If you want people to care about what you are sharing, you need to know where you want the action to lead to. Things like messing with a share buttons positioning, when they are pushed and other variables can all play a part, but in the end you still need to provide excellent content to highlight your great service/product.
Sharing and having your content stick is a tricky thing; despite it being a buzz word and the entire craze, we’re still largely unsure about how it works. This goes double for the internet and many website designers (who try to double as internet marketers), where countless people are under the crazy idea that they can post any crap they want, and that people are so desperate to share that they’ll immediately share pointless content just to say they shared something.
There is no cure all, or a one size fits all. But we have found that a bit of common sense, mixed in with an understanding of the internet, user experience, SEO, and other elements can go along way. I have broken it down into three basic points that we look at, and feel everyone should look at if they hope to make great content and see it shared over time. I can’t promise you will go from zero reach to global domination…but your odds of global domination will go up greatly if you follow these!
Easy Button Your Button
Share buttons have become the bottom feeders of the internet. They started out innocent enough, but they quickly morphed into the bar we see so often today that crams as many icons into a small space as it can in order to hopefully get you to squint and pick one and use it to share with all your friends who then will suffer the same eye strain as you. Buttons can be great for building an audience and spreading your message, but not when they are used in a run and gun fashion.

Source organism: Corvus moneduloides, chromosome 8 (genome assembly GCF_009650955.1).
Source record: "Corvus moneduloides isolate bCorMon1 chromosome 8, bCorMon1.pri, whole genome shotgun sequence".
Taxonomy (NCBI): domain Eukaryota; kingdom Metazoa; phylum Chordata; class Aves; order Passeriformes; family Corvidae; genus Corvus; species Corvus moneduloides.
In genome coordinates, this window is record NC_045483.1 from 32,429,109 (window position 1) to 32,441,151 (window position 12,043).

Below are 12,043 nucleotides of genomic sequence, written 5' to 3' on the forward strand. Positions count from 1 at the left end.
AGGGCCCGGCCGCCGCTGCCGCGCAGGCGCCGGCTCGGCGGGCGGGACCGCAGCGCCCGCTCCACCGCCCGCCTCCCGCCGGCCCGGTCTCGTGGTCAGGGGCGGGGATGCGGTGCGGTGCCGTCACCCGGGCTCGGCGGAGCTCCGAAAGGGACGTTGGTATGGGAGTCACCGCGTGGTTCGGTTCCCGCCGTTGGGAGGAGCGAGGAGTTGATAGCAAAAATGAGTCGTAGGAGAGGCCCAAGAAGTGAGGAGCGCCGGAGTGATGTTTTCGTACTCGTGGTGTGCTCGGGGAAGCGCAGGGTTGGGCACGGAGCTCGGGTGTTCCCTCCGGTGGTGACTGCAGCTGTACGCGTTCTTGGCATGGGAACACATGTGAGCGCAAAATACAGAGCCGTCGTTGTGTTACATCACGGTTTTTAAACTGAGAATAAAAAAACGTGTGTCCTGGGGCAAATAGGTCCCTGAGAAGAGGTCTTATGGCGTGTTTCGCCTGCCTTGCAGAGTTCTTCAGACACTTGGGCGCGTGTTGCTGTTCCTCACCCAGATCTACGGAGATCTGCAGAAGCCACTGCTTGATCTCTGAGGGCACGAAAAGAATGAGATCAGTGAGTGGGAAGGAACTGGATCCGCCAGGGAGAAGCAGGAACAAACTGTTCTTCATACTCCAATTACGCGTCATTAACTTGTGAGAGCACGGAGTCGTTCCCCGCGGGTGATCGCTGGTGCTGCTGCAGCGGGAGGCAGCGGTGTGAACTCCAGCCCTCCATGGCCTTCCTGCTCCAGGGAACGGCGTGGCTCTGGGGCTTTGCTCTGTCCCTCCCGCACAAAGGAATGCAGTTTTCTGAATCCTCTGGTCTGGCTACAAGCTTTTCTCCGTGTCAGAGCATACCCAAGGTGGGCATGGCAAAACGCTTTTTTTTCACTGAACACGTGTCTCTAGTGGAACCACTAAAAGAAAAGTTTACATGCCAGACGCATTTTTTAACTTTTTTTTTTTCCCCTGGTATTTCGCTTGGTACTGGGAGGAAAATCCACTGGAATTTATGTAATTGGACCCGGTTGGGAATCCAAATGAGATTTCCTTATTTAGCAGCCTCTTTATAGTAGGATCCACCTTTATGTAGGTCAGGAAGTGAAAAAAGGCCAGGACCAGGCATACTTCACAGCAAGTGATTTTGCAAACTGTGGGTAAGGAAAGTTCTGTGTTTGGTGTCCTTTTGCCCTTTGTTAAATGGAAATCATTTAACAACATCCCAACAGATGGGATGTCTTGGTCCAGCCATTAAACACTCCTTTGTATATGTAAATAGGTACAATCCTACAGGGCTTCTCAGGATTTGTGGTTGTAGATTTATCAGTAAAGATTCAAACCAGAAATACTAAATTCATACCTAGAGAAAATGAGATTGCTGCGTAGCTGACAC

Part of using them effectively is to get out of the “more is better” mindset. Select which networks will give you the best feedback, the most enjoyment to those people, and return you the result you want.
And while we keep in mind that being selective here is a bit of free UX design advice. Stop putting all your share buttons at the top of an article. If people have not read through it, they are not going to like it. And if they have read through it, they are less likely to scroll back up to share it. People have to like something in order to like it, and they won’t do that until they finish reading your content. So stop pre-emptily fishing for likes! It will only hurt you in the long run.
After you do this…test…change…and test some more! What happens if you use only one share option? Do you have higher conversions when share options slide in at the end of the post? Do they work better when placed at the halfway mark in your content? Do they work better in the middle of the page in a massive font? Trial and error is the only way to see what gets you the results you want; you can’t just slap a button on a page and then move on.
Start messing with the variables
Change small parts of it and see how people react to it. Try a new headline and see if it draws more people in, change where you are sharing it up. Facebook and Twitter are not the only roads to Internet gold. Reddit and Stumbleupon while not as large can still drive a ton of people to your site.
Content Marketing isn’t about a set of rules or where you post things. Great content will find its way to the top and get shared. It’s the nature of the market and how it works, which leads us to the last and most vital point of content marketing.
Produce “sharable” stuff
You can have a billion share buttons, offer a free iPad every week, and beg for shares till your blue in the face. But none of it will make up for bad content people just don’t want to see. And if people don’t want to see it, it won’t be shared, and all your hard work will be for nothing.
Look at it this way: Avengers with awful marketing still would have been a blockbuster. No amount of hype, however, would have saved Steel (You know that 90’s superhero movie with Shaq in it.). Make good stuff, and people will talk about it, it’s as simple as that.
Before you create something that you hope will be shared ask yourself a few questions. Will it inspire others? Will it teach them? Guide them? Help them? Or make their day a bit better. If the content you are creating isn’t going to invoke a response in people then it most likely won’t be shareable. Think before you waste your time. Better content, makes the web a better place.